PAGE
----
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Agroforestry Systems

, Volume 72, Issue 1, pp 27–39 | Cite as

Performance of an improved fallow system in the Peruvian Amazon—modelling approach

  • Bohdan LojkaEmail author
  • Jana Lojkova
  • Jan Banout
  • Zbynek Polesny
  • Daniel Preininger
Article

Abstract

As traditional slash-and-burn systems with prolonged fallow periods are no longer feasible in most parts of the tropics, improved agroforestry systems have high potential to increase the productivity of farming systems and sustain continuous crop production. Our objective was to assess biophysical and economic performance of planted leguminous tree fallow (using Inga edulis) compared to the traditional slash-and-burn farming system, practiced by farmers on fields infested with noxious weedy grass Imperata brasiliensis around the city of Pucallpa, Peru. An existing agroforestry model SCUAF was used to predict biophysical factors, such as changes in soil characteristics and farm outputs (crop and tree yield). While a cost–benefit analysis spreadsheet, which uses the output from SCUAF and economic data on input/output levels and prices, calculates economic performance of the systems. The Inga fallow system can provide improvements to a range of soil biophysical measures (C, N, P content). This enables higher levels of farm outputs to be achieved (higher cassava yields). However, for smallholders the improved system must be more economically profitable than the existing one. At prices currently encountered, the Inga fallow system is more profitable than the Imperata fallow system only in the long-term. In adopting the Inga fallow system, smallholders will incur lower profits in the first years, and it will take approximately 10 years for smallholders to begin making a profit above that achievable with the Imperata fallow system. Unless smallholders are capable of accepting the lower profitability in first years, they are less likely to adopt the new system.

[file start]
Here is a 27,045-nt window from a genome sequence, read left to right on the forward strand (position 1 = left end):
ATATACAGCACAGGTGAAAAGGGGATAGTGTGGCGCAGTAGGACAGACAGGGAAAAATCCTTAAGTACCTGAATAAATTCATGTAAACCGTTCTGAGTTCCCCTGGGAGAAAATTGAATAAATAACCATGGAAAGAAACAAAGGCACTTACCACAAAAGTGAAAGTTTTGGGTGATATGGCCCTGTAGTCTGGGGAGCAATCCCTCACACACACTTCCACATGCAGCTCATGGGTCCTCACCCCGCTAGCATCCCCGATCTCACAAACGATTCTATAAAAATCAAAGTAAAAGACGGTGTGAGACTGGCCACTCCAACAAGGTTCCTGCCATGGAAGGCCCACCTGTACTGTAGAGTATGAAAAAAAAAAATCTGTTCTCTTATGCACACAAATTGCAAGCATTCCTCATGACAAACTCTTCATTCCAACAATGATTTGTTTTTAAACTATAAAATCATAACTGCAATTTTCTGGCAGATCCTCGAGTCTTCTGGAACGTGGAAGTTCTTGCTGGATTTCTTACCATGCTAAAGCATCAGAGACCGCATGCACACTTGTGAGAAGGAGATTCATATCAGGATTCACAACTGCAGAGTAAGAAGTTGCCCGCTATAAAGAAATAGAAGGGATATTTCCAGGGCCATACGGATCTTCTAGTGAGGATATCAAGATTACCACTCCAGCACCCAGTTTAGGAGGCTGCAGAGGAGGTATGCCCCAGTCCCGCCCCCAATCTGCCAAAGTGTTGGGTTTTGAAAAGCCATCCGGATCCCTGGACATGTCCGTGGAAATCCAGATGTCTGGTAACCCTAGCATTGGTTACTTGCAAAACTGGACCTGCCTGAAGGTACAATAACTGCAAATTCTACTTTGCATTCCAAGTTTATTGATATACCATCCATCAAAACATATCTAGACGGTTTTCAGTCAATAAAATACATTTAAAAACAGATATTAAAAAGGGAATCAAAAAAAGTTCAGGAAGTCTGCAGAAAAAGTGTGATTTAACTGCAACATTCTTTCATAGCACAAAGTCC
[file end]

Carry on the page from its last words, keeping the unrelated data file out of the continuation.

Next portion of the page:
Keywords

Cost–benefit analysis Inga edulis Imperatabrasiliensis SCUAF Slash-and-burn 

Notes

Acknowledgements

This research was conduct in the frame of Czech Development Cooperation project in Peru No. 80/03-06/Mze/B and was also supported by the grant of FRVS—Czech Fund for Development of Higher Education No. 1525/2003.

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Copyright information

© Springer Science+Business Media B.V. 2007

Authors and Affiliations

  • Bohdan Lojka
    • 1
    Email author
  • Jana Lojkova
    • 1
  • Jan Banout
    • 1
  • Zbynek Polesny
    • 1
  • Daniel Preininger
    • 1
  1. 1.Institute of Tropics and SubtropicsCzech University of Life Sciences PraguePrague 6Czech Republic

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